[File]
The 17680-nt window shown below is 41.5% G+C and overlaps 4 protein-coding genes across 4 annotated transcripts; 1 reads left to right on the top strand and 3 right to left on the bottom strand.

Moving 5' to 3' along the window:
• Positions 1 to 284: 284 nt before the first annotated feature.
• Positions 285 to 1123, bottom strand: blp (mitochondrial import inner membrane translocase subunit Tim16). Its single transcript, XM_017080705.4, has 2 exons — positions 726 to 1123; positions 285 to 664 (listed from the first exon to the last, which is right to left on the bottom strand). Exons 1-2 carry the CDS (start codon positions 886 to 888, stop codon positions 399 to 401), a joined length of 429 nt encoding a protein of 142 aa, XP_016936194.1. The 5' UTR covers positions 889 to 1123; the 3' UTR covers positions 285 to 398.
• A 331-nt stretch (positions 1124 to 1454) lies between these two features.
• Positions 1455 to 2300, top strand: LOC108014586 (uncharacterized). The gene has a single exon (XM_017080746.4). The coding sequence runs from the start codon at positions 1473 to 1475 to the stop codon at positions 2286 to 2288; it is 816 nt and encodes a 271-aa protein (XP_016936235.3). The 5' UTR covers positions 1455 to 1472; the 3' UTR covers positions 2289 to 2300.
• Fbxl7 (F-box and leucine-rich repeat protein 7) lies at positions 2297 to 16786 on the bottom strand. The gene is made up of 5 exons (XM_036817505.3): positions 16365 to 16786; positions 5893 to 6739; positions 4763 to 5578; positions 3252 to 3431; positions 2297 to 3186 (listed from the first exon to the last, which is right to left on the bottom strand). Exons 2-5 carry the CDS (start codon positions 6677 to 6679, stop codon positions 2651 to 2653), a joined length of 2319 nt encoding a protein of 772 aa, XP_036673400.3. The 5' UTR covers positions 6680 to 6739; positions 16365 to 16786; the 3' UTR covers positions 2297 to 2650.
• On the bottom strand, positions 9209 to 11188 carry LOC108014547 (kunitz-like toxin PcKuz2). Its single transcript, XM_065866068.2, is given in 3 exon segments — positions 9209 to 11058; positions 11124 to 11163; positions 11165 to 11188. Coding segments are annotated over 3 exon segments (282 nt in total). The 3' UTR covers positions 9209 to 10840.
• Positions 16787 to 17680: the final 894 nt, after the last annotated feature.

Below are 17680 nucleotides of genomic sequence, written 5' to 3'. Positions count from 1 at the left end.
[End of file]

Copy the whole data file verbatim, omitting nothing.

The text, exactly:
The 17680-nt window shown below is 41.5% G+C and overlaps 4 protein-coding genes across 4 annotated transcripts; 1 reads left to right on the top strand and 3 right to left on the bottom strand.

Moving 5' to 3' along the window:
• Positions 1 to 284: 284 nt before the first annotated feature.
• Positions 285 to 1123, bottom strand: blp (mitochondrial import inner membrane translocase subunit Tim16). Its single transcript, XM_017080705.4, has 2 exons — positions 726 to 1123; positions 285 to 664 (listed from the first exon to the last, which is right to left on the bottom strand). Exons 1-2 carry the CDS (start codon positions 886 to 888, stop codon positions 399 to 401), a joined length of 429 nt encoding a protein of 142 aa, XP_016936194.1. The 5' UTR covers positions 889 to 1123; the 3' UTR covers positions 285 to 398.
• A 331-nt stretch (positions 1124 to 1454) lies between these two features.
• Positions 1455 to 2300, top strand: LOC108014586 (uncharacterized). The gene has a single exon (XM_017080746.4). The coding sequence runs from the start codon at positions 1473 to 1475 to the stop codon at positions 2286 to 2288; it is 816 nt and encodes a 271-aa protein (XP_016936235.3). The 5' UTR covers positions 1455 to 1472; the 3' UTR covers positions 2289 to 2300.
• Fbxl7 (F-box and leucine-rich repeat protein 7) lies at positions 2297 to 16786 on the bottom strand. The gene is made up of 5 exons (XM_036817505.3): positions 16365 to 16786; positions 5893 to 6739; positions 4763 to 5578; positions 3252 to 3431; positions 2297 to 3186 (listed from the first exon to the last, which is right to left on the bottom strand). Exons 2-5 carry the CDS (start codon positions 6677 to 6679, stop codon positions 2651 to 2653), a joined length of 2319 nt encoding a protein of 772 aa, XP_036673400.3. The 5' UTR covers positions 6680 to 6739; positions 16365 to 16786; the 3' UTR covers positions 2297 to 2650.
• On the bottom strand, positions 9209 to 11188 carry LOC108014547 (kunitz-like toxin PcKuz2). Its single transcript, XM_065866068.2, is given in 3 exon segments — positions 9209 to 11058; positions 11124 to 11163; positions 11165 to 11188. Coding segments are annotated over 3 exon segments (282 nt in total). The 3' UTR covers positions 9209 to 10840.
• Positions 16787 to 17680: the final 894 nt, after the last annotated feature.

Below are 17680 nucleotides of genomic sequence, written 5' to 3'. Positions count from 1 at the left end.